Games to Watch Out For This Generation Part 1: 2015

Eighteen months into the new generation of consoles, and I've seen more negativity amongst fans than I have in a long time.   Announcements of new retail games have slowed to a crawl (fun fact: the only one so far has been Rock Band 4), while it seems like every week a new remaster is announced.   (Last week?  God of War 3.   This week?  There's a rumor about Batman: Arkham Asylum and Arkham City.)   It's lead to a lot of people either doubting the purchase of their shiny new PS4/XB1s, or even feeling justified for not bothering to invest in new consoles to begin with.

But is it really that bad, or are we overlooking a wealth of titles just over the horizon?   This week, I'll be talking about a list of games I'm personally looking out for.   I want to stress the part about "me", because there's going to be some obscure titles here.   So what I'd like you to focus on the most, is that if I'm leaving out a title you're excited about?   Realize that's just one more reason to be optimistic about the future.  
 



Witcher 3:  In my head, The Witcher 3 is the game representing next-gen.  Long before Sony or  Microsoft started hyping their new consoles, CDProjekt revealed the existence of this new title and explained how it would be on PC as well as consoles, but they had no intention of putting it on the aged PS360 hardware.   For me, this was the first game to stoke the fires of excitement for the PS4/XB1-era, and even in spite of this game's multiple delays, I haven't grown any less excited for it.

On the contrary, I look forward to testing CD Projekt's boasts of massive open-world regions and endless quests in a world that will take over 200 hours to fully complete.  I highly doubt anyone's completion time will go anywhere near that, but I have no doubt that the final adventure of Geralt of Rivia will take a much slower-paced gamer like me well into the triple-digits nonetheless.   The graphics are beautiful, the cities look like real cities instead of small villages we're simply told are cities, and there's a wide range of cool-looking monsters to challenge.   What's not to be excited about?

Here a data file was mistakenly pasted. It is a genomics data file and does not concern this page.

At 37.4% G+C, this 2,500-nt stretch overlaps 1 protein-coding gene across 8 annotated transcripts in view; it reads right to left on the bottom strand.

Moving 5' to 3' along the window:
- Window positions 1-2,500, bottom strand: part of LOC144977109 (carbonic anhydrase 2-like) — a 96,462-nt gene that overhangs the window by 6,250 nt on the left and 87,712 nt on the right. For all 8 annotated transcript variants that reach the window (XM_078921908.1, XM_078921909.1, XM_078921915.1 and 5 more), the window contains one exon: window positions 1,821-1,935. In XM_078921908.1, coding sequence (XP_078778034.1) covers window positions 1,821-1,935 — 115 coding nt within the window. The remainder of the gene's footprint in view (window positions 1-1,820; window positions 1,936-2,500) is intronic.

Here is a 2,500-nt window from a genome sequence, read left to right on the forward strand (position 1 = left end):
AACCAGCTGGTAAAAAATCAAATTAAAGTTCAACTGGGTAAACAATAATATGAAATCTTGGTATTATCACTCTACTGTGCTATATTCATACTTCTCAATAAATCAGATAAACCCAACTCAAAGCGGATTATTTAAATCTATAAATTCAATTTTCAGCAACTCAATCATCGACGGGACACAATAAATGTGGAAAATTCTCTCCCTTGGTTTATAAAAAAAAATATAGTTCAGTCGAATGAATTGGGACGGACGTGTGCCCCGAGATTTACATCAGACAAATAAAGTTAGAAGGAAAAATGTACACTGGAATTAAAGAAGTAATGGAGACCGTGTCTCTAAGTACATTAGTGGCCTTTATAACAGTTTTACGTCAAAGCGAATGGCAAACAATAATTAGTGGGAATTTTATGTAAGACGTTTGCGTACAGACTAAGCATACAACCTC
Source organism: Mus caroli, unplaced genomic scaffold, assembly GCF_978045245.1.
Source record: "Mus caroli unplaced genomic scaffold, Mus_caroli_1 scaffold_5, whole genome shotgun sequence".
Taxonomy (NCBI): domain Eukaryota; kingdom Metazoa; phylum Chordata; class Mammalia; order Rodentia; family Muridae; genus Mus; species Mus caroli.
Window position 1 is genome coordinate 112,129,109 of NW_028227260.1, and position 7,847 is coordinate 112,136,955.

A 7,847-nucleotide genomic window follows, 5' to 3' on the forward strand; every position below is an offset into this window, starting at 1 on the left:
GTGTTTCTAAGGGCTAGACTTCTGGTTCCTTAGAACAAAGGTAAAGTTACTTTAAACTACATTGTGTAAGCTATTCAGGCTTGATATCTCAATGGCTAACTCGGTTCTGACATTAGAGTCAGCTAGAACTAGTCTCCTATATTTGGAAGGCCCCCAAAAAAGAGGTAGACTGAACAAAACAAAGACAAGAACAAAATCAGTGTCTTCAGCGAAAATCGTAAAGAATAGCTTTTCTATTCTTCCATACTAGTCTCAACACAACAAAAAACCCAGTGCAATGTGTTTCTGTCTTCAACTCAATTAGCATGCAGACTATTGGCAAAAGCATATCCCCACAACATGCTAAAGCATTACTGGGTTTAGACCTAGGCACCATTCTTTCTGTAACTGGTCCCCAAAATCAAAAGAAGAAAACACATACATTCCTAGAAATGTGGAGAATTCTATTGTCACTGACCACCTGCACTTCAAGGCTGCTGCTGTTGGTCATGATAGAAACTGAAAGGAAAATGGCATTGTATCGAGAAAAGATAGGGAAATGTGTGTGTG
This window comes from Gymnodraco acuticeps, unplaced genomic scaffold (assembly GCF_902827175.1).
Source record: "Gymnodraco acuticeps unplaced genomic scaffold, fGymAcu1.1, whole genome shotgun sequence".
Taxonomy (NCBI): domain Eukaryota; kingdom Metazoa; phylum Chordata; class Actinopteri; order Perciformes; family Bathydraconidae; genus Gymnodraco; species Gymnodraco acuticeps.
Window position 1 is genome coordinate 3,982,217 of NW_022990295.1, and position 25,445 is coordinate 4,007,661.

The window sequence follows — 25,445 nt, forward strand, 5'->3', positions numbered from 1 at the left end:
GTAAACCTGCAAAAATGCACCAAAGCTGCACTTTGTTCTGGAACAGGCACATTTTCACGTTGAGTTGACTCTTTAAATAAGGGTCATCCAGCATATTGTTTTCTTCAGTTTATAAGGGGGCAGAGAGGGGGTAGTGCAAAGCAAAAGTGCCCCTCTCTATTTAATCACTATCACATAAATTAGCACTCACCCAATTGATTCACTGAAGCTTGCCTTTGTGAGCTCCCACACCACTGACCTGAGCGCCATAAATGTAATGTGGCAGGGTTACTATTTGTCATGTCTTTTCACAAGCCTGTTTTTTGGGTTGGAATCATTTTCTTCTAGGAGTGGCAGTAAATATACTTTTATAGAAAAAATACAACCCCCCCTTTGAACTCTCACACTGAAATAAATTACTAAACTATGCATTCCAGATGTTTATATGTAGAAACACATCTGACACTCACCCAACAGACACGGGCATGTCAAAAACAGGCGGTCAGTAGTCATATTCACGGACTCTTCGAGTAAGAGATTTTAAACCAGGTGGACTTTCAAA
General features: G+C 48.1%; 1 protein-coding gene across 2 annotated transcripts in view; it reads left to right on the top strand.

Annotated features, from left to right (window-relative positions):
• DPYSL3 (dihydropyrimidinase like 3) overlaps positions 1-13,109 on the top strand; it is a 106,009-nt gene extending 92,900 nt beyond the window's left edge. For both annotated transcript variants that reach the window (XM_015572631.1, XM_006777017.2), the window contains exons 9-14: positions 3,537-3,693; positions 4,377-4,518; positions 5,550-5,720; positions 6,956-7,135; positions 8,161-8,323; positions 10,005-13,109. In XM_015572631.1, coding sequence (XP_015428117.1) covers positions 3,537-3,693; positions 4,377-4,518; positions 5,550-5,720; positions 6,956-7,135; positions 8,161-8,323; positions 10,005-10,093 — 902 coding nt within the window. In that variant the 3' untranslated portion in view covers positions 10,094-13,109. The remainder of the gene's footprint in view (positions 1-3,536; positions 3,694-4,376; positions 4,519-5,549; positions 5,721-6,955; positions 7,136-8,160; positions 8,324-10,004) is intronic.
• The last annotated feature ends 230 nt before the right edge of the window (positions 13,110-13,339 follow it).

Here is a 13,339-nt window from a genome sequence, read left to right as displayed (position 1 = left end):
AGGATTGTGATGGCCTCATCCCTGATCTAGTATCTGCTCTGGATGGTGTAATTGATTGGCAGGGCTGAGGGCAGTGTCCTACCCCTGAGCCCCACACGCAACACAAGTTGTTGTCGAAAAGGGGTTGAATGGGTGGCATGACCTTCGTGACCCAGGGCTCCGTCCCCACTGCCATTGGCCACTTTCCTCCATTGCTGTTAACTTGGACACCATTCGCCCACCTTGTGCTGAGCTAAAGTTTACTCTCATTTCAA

Release Date: May 19th, 2015


Batman: Arkham Knight: After beating both Batman: Arkham City and Arkham Origins in 2013, I was anticipating this game before we even knew about it.  It's Rocksteady's last outing with the Dark Knight, and a part of probably the best licensed IP game ever--how could you not be excited?   I expected it last year, but it seems the one thing you can't escape from this gen are delays.

In any case, though they've kept the game shrouded in mystery aside from the base plot line--Scarecrow shutting down Gotham City with threats of a chemical weapon attack while the rest of Batman's rogues work together to try and kill him--I have pretty high hopes for this title.  The Batmobile looks like the proper raiding instrument it needs to be for the most serious attack on Gotham yet, while things like fear takedowns and new enemies seem like they'll shake up the combat enough to warrant a new entry.  Really, the only way I could be more excited for this title would be if they added playable sections for Robin and Nightwing.  Sure, "Be the Batman" is the tagline, but we've done that for three games--time for some new blood.

Release Date: June 23rd, 2015.



J-Stars Victory Vs.: This game already came out in Japan, and it's an (at BEST) sub-par fighting game that was just made because Shonen Jump is the most well-known anthology manga.   So why am I looking forward to it so fervently?

Because one of the greatest debates you have as a kid is "Who's better, X or Y?".  X and Y could've been Power Rangers and Ninja Turtles.    X and Y could've been Marvel and DC.   (The answers are Power Rangers, and DC respectively.)  And the biggest of them all always seemed to be about anime, after it got popular in the States.  What would happen if Goku fought Yusuke?  Or Naruto?  Luffy?  And you don't ever truly let go of that, even if you aren't necessarily watching those shows anymore.

Moreover, this is the  game idea I came up with when I was a sophomore in high school.  Simply enough, I called it "Vs.", and the idea was everybody versus everybody.  You'd have Ryo of Wildfire throw down with the Red Ranger and Hiei and Vegeta could finally have their head-to-head, and it'd have new characters added almost constantly based on franchises old and new.  Because of rights issues (and frankly, the pure difficulty of creating games in the HD era), my game will never come to fruition.  But J-Stars Victory is close enough, and dammit I'm going to play the shit out of it, even if it IS average.